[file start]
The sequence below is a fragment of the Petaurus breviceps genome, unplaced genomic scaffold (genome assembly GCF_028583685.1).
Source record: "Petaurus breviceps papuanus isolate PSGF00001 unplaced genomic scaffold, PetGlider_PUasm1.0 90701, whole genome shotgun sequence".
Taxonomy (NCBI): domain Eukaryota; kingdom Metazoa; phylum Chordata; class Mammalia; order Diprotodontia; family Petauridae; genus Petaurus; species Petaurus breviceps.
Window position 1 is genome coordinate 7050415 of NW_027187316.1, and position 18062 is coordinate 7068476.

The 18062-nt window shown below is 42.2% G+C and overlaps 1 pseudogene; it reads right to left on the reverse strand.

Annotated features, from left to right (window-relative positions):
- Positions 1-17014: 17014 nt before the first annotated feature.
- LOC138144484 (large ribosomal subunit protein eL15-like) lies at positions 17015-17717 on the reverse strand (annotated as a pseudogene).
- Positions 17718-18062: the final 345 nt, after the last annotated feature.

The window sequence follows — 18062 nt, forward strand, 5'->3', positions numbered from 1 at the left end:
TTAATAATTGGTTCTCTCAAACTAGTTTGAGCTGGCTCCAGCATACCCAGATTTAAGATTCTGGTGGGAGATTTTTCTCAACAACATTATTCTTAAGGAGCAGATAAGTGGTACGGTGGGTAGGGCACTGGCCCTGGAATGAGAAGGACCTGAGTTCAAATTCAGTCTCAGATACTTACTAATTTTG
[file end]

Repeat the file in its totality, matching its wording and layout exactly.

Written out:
The sequence below is a fragment of the Petaurus breviceps genome, unplaced genomic scaffold (genome assembly GCF_028583685.1).
Source record: "Petaurus breviceps papuanus isolate PSGF00001 unplaced genomic scaffold, PetGlider_PUasm1.0 90701, whole genome shotgun sequence".
Taxonomy (NCBI): domain Eukaryota; kingdom Metazoa; phylum Chordata; class Mammalia; order Diprotodontia; family Petauridae; genus Petaurus; species Petaurus breviceps.
Window position 1 is genome coordinate 7050415 of NW_027187316.1, and position 18062 is coordinate 7068476.

The 18062-nt window shown below is 42.2% G+C and overlaps 1 pseudogene; it reads right to left on the reverse strand.

Annotated features, from left to right (window-relative positions):
- Positions 1-17014: 17014 nt before the first annotated feature.
- LOC138144484 (large ribosomal subunit protein eL15-like) lies at positions 17015-17717 on the reverse strand (annotated as a pseudogene).
- Positions 17718-18062: the final 345 nt, after the last annotated feature.

The window sequence follows — 18062 nt, forward strand, 5'->3', positions numbered from 1 at the left end:
TTAATAATTGGTTCTCTCAAACTAGTTTGAGCTGGCTCCAGCATACCCAGATTTAAGATTCTGGTGGGAGATTTTTCTCAACAACATTATTCTTAAGGAGCAGATAAGTGGTACGGTGGGTAGGGCACTGGCCCTGGAATGAGAAGGACCTGAGTTCAAATTCAGTCTCAGATACTTACTAATTTTG